Matthias Noback has continued his series of tutorials covering various uses of the Repository design pattern. This is the second part of the series and picks up where part one left of, showing the handling of entities in the repository, performing the usual CRUD operations.
In part 1 of this short series (it's going to end with this article) we covered how you can test-drive the queries in a repository class. Returning query results is only part of the job of a repository though. The other part is to store objects (entities), retrieve them using something like a save() and a getById() method, and possibly delete them. Some people will implement these two jobs in one repository class, some like to use two or even many repositories for this. When you have a separate write and read model (CQRS), the read model repositories will have the querying functionality (e.g. find me all the active products), the write model repositories will have the store/retrieve/delete functionality.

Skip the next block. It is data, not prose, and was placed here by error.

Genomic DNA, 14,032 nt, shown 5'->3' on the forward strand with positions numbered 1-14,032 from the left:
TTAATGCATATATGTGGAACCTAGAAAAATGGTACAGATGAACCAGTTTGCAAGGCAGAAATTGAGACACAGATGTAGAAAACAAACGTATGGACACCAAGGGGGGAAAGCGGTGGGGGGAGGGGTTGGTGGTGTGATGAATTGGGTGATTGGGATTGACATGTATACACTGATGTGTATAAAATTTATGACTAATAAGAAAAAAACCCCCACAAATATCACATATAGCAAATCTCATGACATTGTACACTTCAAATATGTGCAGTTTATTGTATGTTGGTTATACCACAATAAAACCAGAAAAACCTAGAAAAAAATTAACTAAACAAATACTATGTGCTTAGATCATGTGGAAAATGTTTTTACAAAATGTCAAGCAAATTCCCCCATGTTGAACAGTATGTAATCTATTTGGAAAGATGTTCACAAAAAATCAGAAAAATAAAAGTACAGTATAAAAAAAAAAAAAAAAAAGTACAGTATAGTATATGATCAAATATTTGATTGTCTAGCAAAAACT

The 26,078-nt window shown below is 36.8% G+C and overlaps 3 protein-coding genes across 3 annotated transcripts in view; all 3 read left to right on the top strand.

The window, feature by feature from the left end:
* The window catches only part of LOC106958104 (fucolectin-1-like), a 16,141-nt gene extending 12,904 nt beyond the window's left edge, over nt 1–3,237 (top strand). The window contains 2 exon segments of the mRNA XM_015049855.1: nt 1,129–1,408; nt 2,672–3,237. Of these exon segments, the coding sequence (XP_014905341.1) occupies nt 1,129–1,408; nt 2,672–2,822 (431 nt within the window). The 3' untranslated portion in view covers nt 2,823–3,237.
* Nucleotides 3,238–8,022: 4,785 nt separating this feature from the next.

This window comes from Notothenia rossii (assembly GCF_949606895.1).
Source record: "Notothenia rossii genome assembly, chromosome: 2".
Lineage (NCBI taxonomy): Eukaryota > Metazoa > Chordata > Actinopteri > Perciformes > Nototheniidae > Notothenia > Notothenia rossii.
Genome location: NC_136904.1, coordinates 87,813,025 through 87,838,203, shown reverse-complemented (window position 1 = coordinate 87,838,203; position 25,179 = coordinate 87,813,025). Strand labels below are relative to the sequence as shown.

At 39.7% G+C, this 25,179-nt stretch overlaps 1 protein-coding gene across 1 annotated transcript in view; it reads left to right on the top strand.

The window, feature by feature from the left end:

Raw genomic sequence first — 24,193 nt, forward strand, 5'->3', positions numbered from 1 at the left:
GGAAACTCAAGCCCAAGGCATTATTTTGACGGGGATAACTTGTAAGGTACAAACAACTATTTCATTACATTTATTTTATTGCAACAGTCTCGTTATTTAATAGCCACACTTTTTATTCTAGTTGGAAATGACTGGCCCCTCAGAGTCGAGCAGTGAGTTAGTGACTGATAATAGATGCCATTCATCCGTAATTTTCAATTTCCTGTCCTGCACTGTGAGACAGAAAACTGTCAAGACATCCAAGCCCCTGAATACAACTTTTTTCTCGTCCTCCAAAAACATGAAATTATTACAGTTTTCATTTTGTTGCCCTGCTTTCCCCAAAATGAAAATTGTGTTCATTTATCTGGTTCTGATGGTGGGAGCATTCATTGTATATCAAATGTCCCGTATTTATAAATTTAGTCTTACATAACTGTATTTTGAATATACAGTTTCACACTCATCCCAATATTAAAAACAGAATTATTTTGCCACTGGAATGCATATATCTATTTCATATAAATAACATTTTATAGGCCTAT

In particular if you write your own mapping code (like I've been doing a lot recently), you need to write some extra tests to verify that the persistence-related activities of your repository function correctly.
He starts with the test cases for the functionality (following the test-drive design mentality) and talks about the expected behavior of the various entity and repository methods. He includes the code for these tests covering state changes, handling child entities, deleting entities, and working with ports/adapters.